Then once you get to the first marker you begin to make a turn. Once you reach the second marker, you start to perform a relaxed and controlled stop.

The steps you should take are exactly the same as an emergency stop, just a bit more relaxed.

  • Make sure your handlebars are straight, if your bars are turned it’s not going to be fun.
  • Pull in the clutch.
  • Roll off the throttle.
  • Begin to squeeze the front brake. Do not grab a fist full, gradually increase the pressure.
  • Apply pressure to the rear brake. Don’t mash it, like with the front brake. Gradually increase the pressure. Avoid a skid.
  • Drop the gears down to first.
  • When stopped, put your left foot down.

Big 8s

This is designed to work on sharp turning and handling decreasing radius, both left and right. Great if you have dreams of hitting up the twisties some day.

Start by setting up some markers as indicated in the diagram below.

Then just like with the cornering exercise, you want to get your motorcycle up to a decent speed. Probably around 15mph or 25kmh. Then you just follow the course around the markers.

Work on slowing just before the turn as well as finding a correct entry point and speed.

Repeat this as many times as you see fit.

Sharp turn from a stop

This one can be pretty tricky for many riders, both new and old. It’s something you really should practice. If you master this, you will notice how much easier it is to make tight right hand turns at red lights, stop signs and in parking lots.

You don’t need to set up any markers for this one. Just use the parking lines as markers.

Start at a full stop. The steps are the same as u-turn from a stop. Start by engaging the rear brake. Turn your handle bars full lock to the left or right.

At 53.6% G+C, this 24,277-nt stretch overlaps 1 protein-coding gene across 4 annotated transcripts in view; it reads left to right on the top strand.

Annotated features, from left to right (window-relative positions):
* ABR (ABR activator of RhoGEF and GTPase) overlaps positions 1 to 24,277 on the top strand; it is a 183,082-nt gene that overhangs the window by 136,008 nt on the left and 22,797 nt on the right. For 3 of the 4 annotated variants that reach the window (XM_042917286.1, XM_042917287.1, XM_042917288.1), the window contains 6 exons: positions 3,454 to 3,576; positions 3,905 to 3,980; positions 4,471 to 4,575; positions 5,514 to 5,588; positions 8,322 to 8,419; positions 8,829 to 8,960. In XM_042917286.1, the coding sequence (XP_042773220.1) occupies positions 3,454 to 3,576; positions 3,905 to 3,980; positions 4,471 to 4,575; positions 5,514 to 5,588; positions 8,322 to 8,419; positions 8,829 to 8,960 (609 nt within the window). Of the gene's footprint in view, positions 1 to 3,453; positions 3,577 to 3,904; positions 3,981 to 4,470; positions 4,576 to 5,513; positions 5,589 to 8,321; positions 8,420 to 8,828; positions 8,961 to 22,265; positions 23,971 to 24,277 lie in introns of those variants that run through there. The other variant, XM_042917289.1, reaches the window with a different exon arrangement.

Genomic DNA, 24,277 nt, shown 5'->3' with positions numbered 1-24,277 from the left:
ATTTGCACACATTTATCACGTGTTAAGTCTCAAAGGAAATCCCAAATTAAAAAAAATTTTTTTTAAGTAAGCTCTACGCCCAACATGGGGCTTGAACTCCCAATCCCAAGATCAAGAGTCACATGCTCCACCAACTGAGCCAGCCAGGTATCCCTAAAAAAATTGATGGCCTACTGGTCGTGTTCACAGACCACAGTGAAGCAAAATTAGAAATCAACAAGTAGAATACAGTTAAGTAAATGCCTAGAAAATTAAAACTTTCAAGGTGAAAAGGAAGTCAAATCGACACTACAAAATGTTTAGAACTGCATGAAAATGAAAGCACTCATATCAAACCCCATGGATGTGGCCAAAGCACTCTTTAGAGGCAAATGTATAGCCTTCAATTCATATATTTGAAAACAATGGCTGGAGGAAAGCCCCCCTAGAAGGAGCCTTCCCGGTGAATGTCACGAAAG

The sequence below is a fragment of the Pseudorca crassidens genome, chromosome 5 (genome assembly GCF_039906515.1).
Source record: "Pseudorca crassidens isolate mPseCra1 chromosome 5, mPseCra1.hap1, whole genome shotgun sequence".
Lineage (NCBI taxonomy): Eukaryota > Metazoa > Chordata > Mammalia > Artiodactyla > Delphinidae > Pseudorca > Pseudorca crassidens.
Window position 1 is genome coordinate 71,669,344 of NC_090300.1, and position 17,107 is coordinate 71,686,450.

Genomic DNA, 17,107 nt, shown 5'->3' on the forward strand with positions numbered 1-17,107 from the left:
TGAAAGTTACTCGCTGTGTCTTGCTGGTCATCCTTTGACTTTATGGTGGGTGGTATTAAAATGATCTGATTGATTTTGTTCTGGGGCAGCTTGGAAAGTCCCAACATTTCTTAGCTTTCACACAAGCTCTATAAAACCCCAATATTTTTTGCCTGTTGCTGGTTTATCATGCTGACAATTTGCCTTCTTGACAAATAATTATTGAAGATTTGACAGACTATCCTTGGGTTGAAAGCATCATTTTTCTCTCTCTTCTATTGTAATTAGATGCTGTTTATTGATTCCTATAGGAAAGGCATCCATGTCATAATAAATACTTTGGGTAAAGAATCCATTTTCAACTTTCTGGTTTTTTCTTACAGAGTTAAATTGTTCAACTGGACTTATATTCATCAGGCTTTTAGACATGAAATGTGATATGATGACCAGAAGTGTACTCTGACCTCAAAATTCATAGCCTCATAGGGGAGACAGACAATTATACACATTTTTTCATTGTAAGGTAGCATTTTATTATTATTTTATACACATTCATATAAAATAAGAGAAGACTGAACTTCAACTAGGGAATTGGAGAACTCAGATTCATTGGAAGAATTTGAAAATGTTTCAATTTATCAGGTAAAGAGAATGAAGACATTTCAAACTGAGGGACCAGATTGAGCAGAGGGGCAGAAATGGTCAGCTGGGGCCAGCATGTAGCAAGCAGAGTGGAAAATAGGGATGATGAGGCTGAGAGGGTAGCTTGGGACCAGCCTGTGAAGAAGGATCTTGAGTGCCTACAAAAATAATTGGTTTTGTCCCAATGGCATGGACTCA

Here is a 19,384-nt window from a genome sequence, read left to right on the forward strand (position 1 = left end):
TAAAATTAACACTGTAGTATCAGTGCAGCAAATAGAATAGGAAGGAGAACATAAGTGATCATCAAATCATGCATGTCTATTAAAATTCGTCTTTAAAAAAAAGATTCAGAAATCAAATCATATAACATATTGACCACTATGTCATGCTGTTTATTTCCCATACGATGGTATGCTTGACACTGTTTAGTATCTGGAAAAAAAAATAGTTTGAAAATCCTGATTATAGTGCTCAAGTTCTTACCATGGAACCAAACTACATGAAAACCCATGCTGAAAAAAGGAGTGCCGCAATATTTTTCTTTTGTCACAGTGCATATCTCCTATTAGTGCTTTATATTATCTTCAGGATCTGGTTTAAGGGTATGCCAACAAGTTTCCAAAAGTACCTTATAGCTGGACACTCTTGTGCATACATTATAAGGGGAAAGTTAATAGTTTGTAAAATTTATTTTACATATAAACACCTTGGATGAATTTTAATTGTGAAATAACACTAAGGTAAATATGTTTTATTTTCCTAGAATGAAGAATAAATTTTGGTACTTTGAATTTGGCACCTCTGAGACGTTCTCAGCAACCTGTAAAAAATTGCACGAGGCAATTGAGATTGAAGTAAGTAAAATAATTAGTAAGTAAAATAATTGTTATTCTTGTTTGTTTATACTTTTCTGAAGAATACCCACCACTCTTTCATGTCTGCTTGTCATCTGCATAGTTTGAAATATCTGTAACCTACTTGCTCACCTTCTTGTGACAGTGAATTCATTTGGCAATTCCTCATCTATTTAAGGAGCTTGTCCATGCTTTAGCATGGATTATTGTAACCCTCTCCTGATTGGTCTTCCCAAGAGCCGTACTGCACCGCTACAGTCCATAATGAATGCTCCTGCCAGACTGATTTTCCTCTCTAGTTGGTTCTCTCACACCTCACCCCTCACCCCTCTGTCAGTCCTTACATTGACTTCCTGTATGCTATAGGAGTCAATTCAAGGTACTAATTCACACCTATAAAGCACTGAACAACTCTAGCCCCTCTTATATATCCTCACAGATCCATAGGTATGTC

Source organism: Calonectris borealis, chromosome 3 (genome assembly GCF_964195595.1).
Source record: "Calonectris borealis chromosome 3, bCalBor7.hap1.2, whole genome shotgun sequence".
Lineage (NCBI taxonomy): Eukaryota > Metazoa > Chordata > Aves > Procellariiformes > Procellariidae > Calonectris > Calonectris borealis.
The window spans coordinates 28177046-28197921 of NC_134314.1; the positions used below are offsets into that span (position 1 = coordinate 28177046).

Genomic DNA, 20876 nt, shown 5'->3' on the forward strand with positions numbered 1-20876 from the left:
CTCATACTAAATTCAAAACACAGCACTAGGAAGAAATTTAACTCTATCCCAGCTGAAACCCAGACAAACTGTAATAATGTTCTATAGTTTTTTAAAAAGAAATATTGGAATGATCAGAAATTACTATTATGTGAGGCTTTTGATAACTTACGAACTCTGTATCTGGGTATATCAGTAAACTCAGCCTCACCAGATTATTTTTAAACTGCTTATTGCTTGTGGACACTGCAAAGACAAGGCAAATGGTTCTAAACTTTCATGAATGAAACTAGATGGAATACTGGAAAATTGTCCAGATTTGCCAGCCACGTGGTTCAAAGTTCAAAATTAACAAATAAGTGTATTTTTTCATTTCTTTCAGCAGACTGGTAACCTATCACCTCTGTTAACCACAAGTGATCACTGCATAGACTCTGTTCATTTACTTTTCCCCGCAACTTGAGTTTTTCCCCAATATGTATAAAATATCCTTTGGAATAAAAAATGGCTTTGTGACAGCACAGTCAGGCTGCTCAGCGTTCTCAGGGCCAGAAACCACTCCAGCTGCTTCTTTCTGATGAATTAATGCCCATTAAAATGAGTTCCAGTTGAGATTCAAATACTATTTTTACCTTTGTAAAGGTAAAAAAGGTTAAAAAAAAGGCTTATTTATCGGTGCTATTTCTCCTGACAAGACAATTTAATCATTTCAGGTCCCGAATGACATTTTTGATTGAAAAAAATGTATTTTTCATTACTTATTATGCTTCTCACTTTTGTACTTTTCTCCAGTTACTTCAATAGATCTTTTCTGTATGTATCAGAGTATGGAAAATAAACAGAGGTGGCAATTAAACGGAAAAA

Your head and eyes should be turned and looking in the direction you want to go. Start to slowly roll on the throttle and increase the rpms, while gradually letting the clutch out until you are just in the friction zone. You should feel the bike trying to fight the rear brake.

Then slowly release some of the pressure on the rear brake, while letting the clutch out a little more. Your bike will start to lean and make the turn.

Avoid using the front brake at all, it will only cause you to crash. When starting out, start with the handlebars around ¾ turned. Then when you are comfortable, you can try it full lock.

Can you ride a motorcycle in a parking lot without a license?

First off I’m not a lawyer. So everything should be treated as just a guy giving his opinion based on his own personal life experiences. So if you want a proper, legally sound answer, you’re going to have to call a lawyer or ask a cop.

With that being said, I have never heard of any friends or friends of friends ever having trouble when practising without a license in a parking lot.

I have heard of a friend whose cousin was stopped by some cops when he was practising on a side street near his house. The guy got off lucky, the cops just told him to walk it home, but it could have just as easily gone the other way.

So I would avoid public roads when practising before you have your license.

So assuming you didn’t ride the motorcycle to the parking lot, I would say, you probably should be fine. Provided the owners of the parking lot are cool with you using it and don’t call the cops.

I would however suggest, that if you have any proof that you are trying to get your license (such as a written test you just passed, or some sort of written confirmation of an upcoming motorcycle exam), have it with you.

Just in case someone does call the cops or security, you will have some proof you aren’t just messing around and are actually just trying to practice before your upcoming test.

Most cops will probably be decent about it and either just leave you alone or ask you to take it elsewhere.

Should I ask permission from the parking lot owner?

The obvious and correct answer would be yes, you probably should. But this is easier said than done, tracking down the owners of some places would take some serious detective work. Which is frankly, IMHO is just not worth it.

Hence the reason why I don’t generally bother to ask the owners permission to use an empty parking lot for practising.

Luckily I’ve never really had any problems with cops or owners complaining. This probably has a lot to do with the fact that I’m not ripping wheelies or doing burnouts or damaging the property in any way.

I just show up, put my backpack down in a corner. Set up my markers and start to practice. Then when I’m done, I pack up my markers. Throw out any garbage and head on my way.

If you do this, you probably won’t have any problems. It’s all about being respectful and not ticking off people who might call the cops.